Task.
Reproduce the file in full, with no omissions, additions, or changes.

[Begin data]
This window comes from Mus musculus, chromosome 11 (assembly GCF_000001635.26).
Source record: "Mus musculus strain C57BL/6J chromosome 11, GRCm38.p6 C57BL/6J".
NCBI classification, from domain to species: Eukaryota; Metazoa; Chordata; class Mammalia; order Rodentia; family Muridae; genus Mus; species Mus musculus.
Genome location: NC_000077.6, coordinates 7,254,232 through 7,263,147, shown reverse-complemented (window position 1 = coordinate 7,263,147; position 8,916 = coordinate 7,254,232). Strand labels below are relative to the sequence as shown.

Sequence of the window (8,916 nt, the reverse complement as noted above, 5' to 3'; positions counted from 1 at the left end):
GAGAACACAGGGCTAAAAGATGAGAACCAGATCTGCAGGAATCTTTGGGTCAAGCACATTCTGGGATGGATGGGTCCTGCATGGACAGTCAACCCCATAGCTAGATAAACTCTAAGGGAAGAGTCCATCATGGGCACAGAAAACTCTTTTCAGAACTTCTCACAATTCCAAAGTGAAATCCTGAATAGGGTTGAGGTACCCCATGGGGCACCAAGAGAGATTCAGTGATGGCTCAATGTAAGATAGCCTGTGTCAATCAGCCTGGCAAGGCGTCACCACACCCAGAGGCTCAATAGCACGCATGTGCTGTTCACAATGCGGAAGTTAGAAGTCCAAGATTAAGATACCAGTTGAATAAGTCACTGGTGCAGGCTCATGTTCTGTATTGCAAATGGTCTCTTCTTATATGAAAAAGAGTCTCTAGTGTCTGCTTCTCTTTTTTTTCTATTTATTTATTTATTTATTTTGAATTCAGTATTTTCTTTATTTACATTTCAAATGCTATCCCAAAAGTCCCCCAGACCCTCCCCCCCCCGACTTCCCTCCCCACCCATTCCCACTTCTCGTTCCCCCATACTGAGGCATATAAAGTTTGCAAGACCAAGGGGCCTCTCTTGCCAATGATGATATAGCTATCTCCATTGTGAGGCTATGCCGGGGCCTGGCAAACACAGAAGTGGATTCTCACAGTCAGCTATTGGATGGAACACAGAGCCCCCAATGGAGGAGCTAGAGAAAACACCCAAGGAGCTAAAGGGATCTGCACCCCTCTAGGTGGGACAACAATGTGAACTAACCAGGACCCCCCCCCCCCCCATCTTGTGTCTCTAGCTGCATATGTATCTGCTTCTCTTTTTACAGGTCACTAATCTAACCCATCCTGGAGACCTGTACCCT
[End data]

This window comes from Mus musculus, chromosome 11 (assembly GCF_000001635.26).
Source record: "Mus musculus strain C57BL/6J chromosome 11, GRCm38.p6 C57BL/6J".
NCBI classification, from domain to species: Eukaryota; Metazoa; Chordata; class Mammalia; order Rodentia; family Muridae; genus Mus; species Mus musculus.
Genome location: NC_000077.6, coordinates 7,254,232 through 7,263,147, shown reverse-complemented (window position 1 = coordinate 7,263,147; position 8,916 = coordinate 7,254,232). Strand labels below are relative to the sequence as shown.

Sequence of the window (8,916 nt, the reverse complement as noted above, 5' to 3'; positions counted from 1 at the left end):
GAGAACACAGGGCTAAAAGATGAGAACCAGATCTGCAGGAATCTTTGGGTCAAGCACATTCTGGGATGGATGGGTCCTGCATGGACAGTCAACCCCATAGCTAGATAAACTCTAAGGGAAGAGTCCATCATGGGCACAGAAAACTCTTTTCAGAACTTCTCACAATTCCAAAGTGAAATCCTGAATAGGGTTGAGGTACCCCATGGGGCACCAAGAGAGATTCAGTGATGGCTCAATGTAAGATAGCCTGTGTCAATCAGCCTGGCAAGGCGTCACCACACCCAGAGGCTCAATAGCACGCATGTGCTGTTCACAATGCGGAAGTTAGAAGTCCAAGATTAAGATACCAGTTGAATAAGTCACTGGTGCAGGCTCATGTTCTGTATTGCAAATGGTCTCTTCTTATATGAAAAAGAGTCTCTAGTGTCTGCTTCTCTTTTTTTTCTATTTATTTATTTATTTATTTTGAATTCAGTATTTTCTTTATTTACATTTCAAATGCTATCCCAAAAGTCCCCCAGACCCTCCCCCCCCCGACTTCCCTCCCCACCCATTCCCACTTCTCGTTCCCCCATACTGAGGCATATAAAGTTTGCAAGACCAAGGGGCCTCTCTTGCCAATGATGATATAGCTATCTCCATTGTGAGGCTATGCCGGGGCCTGGCAAACACAGAAGTGGATTCTCACAGTCAGCTATTGGATGGAACACAGAGCCCCCAATGGAGGAGCTAGAGAAAACACCCAAGGAGCTAAAGGGATCTGCACCCCTCTAGGTGGGACAACAATGTGAACTAACCAGGACCCCCCCCCCCCCCATCTTGTGTCTCTAGCTGCATATGTATCTGCTTCTCTTTTTACAGGTCACTAATCTAACCCATCCTGGAGACCTGTACCCT